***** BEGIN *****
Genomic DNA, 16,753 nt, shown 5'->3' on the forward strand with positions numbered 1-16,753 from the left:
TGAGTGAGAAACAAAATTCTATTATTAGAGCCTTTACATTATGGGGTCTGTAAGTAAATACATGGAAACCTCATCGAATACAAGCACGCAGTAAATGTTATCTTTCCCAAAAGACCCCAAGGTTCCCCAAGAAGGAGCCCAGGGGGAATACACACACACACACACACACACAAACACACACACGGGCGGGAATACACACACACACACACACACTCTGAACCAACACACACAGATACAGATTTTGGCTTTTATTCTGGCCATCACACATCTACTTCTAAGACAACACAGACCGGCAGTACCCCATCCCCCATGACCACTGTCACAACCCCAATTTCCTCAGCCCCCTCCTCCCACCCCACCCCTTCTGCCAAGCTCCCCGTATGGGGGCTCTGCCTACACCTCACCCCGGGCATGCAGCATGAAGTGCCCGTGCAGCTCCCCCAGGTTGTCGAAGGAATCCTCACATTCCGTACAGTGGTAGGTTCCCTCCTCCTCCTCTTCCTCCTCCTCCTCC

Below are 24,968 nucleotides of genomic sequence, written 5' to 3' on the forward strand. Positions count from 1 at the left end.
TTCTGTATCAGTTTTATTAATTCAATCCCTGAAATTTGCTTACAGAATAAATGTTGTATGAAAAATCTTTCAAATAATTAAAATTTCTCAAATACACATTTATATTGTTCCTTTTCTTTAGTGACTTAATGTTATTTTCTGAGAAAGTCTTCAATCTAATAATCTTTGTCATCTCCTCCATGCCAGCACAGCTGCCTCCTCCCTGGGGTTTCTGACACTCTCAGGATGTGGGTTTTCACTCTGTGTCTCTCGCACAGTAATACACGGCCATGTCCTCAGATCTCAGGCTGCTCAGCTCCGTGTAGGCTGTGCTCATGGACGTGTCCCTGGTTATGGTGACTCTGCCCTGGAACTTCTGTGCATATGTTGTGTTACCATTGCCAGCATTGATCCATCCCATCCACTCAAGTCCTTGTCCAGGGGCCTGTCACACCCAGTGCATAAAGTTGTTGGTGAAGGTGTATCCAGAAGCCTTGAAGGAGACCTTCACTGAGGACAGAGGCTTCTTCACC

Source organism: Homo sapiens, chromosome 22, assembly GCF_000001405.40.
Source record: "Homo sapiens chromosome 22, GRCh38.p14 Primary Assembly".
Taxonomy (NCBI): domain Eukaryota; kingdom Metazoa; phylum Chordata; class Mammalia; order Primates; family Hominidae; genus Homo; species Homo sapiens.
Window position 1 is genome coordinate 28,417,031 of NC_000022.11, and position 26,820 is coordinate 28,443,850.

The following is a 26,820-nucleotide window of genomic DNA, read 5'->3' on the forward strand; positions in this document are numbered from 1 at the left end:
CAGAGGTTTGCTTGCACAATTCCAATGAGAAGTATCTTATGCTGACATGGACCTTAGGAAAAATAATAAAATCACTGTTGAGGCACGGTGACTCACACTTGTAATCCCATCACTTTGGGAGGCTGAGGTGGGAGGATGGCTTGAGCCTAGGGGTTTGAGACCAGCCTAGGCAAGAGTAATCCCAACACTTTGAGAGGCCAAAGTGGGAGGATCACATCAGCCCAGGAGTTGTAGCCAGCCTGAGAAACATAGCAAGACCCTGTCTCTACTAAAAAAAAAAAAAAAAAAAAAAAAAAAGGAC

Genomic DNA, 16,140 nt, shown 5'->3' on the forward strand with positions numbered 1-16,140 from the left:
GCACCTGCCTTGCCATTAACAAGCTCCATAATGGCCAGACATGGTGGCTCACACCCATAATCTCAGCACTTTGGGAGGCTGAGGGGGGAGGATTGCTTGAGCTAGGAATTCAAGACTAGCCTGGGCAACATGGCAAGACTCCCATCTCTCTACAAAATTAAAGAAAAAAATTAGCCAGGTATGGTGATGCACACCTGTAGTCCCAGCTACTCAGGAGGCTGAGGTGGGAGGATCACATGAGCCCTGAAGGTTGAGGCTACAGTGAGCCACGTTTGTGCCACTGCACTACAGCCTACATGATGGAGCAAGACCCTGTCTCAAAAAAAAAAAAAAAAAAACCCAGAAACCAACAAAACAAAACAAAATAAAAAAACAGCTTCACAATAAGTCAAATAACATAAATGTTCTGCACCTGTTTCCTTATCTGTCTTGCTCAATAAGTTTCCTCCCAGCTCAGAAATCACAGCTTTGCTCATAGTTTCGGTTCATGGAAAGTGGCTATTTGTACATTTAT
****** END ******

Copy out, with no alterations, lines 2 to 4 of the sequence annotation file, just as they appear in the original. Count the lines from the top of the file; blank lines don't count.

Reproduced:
TGAGTGAGAAACAAAATTCTATTATTAGAGCCTTTACATTATGGGGTCTGTAAGTAAATACATGGAAACCTCATCGAATACAAGCACGCAGTAAATGTTATCTTTCCCAAAAGACCCCAAGGTTCCCCAAGAAGGAGCCCAGGGGGAATACACACACACACACACACACACAAACACACACACGGGCGGGAATACACACACACACACACACACTCTGAACCAACACACACAGATACAGATTTTGGCTTTTATTCTGGCCATCACACATCTACTTCTAAGACAACACAGACCGGCAGTACCCCATCCCCCATGACCACTGTCACAACCCCAATTTCCTCAGCCCCCTCCTCCCACCCCACCCCTTCTGCCAAGCTCCCCGTATGGGGGCTCTGCCTACACCTCACCCCGGGCATGCAGCATGAAGTGCCCGTGCAGCTCCCCCAGGTTGTCGAAGGAATCCTCACATTCCGTACAGTGGTAGGTTCCCTCCTCCTCCTCTTCCTCCTCCTCCTCC

Below are 24,968 nucleotides of genomic sequence, written 5' to 3' on the forward strand. Positions count from 1 at the left end.
TTCTGTATCAGTTTTATTAATTCAATCCCTGAAATTTGCTTACAGAATAAATGTTGTATGAAAAATCTTTCAAATAATTAAAATTTCTCAAATACACATTTATATTGTTCCTTTTCTTTAGTGACTTAATGTTATTTTCTGAGAAAGTCTTCAATCTAATAATCTTTGTCATCTCCTCCATGCCAGCACAGCTGCCTCCTCCCTGGGGTTTCTGACACTCTCAGGATGTGGGTTTTCACTCTGTGTCTCTCGCACAGTAATACACGGCCATGTCCTCAGATCTCAGGCTGCTCAGCTCCGTGTAGGCTGTGCTCATGGACGTGTCCCTGGTTATGGTGACTCTGCCCTGGAACTTCTGTGCATATGTTGTGTTACCATTGCCAGCATTGATCCATCCCATCCACTCAAGTCCTTGTCCAGGGGCCTGTCACACCCAGTGCATAAAGTTGTTGGTGAAGGTGTATCCAGAAGCCTTGAAGGAGACCTTCACTGAGGACAGAGGCTTCTTCACC